In the build up to the release of the Ministry of Justice’s Guidance there was a great deal of speculation about the position the Government would take on facilitation payments.  Would the Government take the same approach as under the US FCPA and make an exception for facilitation payments?

The Guidance was duly released and the Government confirmed that under the Bribery Act, as under the previous legislation, facilitation payments are bribes and are therefore illegal and subject to prosecution:

Facilitation payments, which are payments to induce officials to perform routine functions they are otherwise obligated to perform, are bribes. There was no exemption for such payments under the previous law nor is there under the Bribery Act.

As was the case under the old law, prosecutors will carefully consider all the facts and surrounding circumstances of cases which come to their attention to assess whether a payment amounts to a bribe and, if so, whether a prosecution is in the public interest.

You can continue to pay for legally required administrative fees or fast-track services. These are not facilitation payments.

(Quick Start Guide, page 7)

Small, one off payments are, on their own, unlikely to attract the attention of the SFO.  While there is no de minimis limit in the Bribery Act and therefore no guarantees with respect to low value payments, the fact remains that small infractions will not justify the time and cost involved in prosecuting.  However, for those organisations that routinely make facilitation payments (even though each payment might itself only be small), there is a risk that continuing to make such payments will result in prosecution under the Bribery Act. 

The common plea in relation to facilitation payments made to foreign public officials: “that is how business is done there!”, will not be a defence under the Bribery Act unless it can be proven that the public official was either permitted or required by the written law applicable to that official to be influenced by the payment, which as you can imagine is likely to be an extremely rare circumstance.

The different approach taken between the US and the UK in relation to facilitation payments will put some organisations in a real dilemma: keep paying and run the risk of prosecution or refuse to pay and risk adverse consequences for the business.  For some organisations the Bribery Act will make no difference to their operations in respect of facilitation payments as despite the allowance under the FCPA, they already prohibit employees (and third parties) from making such payments because it is too difficult to judge in many cases where the line is i.e. whether the action you are paying for you would get if you did not make the payment.  If this is the case, what are you making the payment for in the first place?

Assessing the risk of prosecution

The joint prosecution guidance of the Director of the SFO and the Director of Public Prosecutions issued on 30 March 2011, suggests that the following factors would tend in favour of prosecution:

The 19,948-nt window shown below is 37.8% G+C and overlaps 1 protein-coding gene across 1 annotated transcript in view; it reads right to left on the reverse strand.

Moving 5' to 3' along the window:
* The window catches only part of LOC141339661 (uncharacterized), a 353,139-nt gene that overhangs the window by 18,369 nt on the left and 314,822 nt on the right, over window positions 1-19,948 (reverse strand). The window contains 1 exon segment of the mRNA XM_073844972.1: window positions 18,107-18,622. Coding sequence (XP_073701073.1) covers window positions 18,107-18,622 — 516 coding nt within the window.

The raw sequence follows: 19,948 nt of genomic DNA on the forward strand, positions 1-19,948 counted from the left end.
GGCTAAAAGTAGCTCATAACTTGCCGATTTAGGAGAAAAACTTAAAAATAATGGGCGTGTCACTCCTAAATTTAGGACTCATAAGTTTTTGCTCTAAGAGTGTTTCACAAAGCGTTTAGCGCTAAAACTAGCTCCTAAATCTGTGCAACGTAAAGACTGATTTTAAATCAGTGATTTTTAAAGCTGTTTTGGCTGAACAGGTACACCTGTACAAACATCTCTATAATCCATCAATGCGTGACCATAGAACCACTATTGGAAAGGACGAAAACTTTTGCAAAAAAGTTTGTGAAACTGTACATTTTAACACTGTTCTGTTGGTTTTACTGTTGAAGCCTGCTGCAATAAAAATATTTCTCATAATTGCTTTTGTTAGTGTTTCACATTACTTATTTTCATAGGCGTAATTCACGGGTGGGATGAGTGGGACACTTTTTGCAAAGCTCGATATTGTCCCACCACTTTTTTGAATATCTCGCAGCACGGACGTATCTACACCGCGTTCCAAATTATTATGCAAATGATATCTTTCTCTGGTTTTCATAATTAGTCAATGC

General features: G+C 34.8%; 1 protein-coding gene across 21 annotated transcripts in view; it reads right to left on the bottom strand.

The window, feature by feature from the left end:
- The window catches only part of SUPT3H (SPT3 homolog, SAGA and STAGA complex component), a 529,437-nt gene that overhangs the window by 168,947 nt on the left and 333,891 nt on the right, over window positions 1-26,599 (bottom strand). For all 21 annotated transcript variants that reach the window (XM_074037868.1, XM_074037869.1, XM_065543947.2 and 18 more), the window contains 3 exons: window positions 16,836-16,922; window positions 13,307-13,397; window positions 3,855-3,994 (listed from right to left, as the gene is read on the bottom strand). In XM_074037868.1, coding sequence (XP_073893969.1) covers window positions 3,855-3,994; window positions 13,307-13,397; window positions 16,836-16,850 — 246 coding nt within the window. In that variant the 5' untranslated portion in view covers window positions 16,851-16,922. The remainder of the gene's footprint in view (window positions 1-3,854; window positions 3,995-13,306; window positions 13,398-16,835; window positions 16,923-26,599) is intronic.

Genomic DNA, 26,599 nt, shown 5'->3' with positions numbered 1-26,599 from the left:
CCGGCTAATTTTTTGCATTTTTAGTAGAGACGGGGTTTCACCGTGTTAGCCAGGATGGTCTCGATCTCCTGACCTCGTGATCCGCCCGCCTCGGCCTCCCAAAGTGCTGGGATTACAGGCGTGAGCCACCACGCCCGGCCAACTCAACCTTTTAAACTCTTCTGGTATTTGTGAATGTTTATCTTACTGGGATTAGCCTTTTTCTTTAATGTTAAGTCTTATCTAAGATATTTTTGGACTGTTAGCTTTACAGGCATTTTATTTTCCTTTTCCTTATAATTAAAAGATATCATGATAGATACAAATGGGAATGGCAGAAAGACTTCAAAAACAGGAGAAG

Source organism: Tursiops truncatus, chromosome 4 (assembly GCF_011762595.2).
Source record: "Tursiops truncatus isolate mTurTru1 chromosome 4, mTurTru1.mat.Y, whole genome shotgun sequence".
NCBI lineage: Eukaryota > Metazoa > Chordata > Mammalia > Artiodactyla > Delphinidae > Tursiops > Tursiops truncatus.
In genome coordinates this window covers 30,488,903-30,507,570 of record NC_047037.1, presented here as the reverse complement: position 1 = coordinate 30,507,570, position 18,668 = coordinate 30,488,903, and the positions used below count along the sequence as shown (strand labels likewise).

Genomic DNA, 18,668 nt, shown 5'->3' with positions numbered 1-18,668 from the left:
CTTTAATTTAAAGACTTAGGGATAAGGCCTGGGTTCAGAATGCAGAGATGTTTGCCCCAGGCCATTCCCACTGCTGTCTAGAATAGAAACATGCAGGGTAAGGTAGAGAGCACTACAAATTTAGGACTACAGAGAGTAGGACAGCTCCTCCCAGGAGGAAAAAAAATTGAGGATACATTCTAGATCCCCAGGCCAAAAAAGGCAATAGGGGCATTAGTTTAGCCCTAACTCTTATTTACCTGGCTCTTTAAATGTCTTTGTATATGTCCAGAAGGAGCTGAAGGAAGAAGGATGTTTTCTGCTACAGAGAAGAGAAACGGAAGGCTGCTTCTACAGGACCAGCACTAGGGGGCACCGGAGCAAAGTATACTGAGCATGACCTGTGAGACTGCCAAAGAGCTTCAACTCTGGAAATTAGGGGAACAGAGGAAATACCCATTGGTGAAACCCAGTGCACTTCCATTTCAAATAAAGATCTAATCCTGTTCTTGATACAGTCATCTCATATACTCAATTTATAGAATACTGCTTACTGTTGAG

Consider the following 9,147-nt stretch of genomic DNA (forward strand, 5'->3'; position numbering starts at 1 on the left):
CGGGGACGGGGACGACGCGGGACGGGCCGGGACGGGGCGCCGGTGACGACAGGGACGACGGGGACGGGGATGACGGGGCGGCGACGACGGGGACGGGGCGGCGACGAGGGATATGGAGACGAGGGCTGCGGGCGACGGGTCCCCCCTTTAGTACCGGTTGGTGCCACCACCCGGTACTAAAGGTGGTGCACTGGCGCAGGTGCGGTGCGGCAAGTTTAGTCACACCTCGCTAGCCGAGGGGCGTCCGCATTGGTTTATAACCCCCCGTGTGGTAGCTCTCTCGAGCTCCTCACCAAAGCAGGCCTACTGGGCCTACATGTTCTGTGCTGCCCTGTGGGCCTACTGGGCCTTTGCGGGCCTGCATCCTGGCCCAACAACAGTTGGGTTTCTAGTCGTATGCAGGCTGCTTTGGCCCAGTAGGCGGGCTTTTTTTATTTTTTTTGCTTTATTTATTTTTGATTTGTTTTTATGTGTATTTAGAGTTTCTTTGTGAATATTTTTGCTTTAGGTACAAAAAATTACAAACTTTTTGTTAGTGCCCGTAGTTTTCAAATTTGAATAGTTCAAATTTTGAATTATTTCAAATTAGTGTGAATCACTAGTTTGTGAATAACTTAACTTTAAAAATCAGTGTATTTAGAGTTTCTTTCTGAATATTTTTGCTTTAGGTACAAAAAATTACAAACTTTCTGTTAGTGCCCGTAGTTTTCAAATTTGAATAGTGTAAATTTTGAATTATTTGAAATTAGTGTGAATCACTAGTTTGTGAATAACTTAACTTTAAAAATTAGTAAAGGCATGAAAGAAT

• Large or repeated payments, which are likely to attract a significant sentence;
  • Facilitation payments that are planned for or accepted as part of a standard way of conducting business (which may indicate the offence was premeditated);
  • Payments that indicate an element of active corruption of the official in the way the offence was committed;
  • Where a commercial organisation has a clear and appropriate policy setting out procedures an individual should follow if facilitation payments are requested and these have not been correctly followed.

The following factors are likely to tend against prosecution:

  • A single small payment likely to result in only a nominal penalty;
  • The payment(s) came to light as a result of a genuinely proactive approach involving self-reporting and remedial action;
  • Where a commercial organisation has a clear and appropriate policy setting out procedures an individual should follow if facilitation payments are requested and these have been correctly followed;
  • The payer was in a vulnerable position arising from the circumstances in which the payment was demanded.

Make your organisation immune to payment requests

Aside from the risk of prosecution, it makes good business sense to cut out facilitation payments as they add a layer of additional cost to your operations, which has to be absorbed either by you or your customers. 

Here are some ideas for your consideration:

  • Plan ahead and amend your operations to ensure you can absorb expected delays without having to make payments.
  • Know the laws of the jurisdiction you are in and use your knowledge to refuse the request for payment.
  • Use industry groups to apply pressure at senior levels of government.
  • Give employees and third parties (such as agents and contractors) clear guidance on how to recognise improper requests for payments and how to resist such requests.

It remains to be seen how active the UK prosecutors will be at prosecuting organisations that make facilitation payments.  While it is tempting for some organisations to carry on making payments as usual, there are other risks in addition to prosecution and inflated business costs that are worth considering.  Given the exposure to prosecution through associated persons, organisations with whom you are associated may force you to comply with their anti-corruption policies and procedures (including a prohibition on facilitation payments) in order to do business with you. 

So, to pay or not to pay: how will your organisation answer the question?